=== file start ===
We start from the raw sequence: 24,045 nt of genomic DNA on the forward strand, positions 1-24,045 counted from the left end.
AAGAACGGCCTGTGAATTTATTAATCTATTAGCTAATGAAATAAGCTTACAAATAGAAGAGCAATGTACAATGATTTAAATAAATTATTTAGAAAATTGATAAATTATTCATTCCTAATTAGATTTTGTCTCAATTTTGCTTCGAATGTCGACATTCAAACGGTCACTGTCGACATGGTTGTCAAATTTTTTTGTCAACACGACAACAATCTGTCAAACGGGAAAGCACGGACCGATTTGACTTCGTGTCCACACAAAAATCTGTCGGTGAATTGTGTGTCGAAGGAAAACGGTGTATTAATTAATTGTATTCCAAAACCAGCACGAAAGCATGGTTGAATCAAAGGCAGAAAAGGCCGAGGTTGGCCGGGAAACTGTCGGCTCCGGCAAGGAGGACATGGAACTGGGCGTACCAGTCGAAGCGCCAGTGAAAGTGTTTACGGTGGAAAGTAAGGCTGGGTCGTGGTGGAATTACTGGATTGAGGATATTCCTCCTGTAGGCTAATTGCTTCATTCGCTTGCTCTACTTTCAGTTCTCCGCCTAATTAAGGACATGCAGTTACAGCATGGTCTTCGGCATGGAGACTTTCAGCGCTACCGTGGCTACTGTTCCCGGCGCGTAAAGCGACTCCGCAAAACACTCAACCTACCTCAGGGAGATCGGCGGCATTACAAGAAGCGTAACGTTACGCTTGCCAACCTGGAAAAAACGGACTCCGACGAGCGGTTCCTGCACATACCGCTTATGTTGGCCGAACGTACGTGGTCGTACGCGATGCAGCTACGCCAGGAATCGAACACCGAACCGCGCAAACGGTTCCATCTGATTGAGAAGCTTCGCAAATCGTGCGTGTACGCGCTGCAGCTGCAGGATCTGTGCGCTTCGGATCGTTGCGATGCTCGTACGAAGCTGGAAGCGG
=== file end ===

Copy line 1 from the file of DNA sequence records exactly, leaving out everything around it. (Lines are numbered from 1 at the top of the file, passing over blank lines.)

We start from the raw sequence: 24,045 nt of genomic DNA on the forward strand, positions 1-24,045 counted from the left end.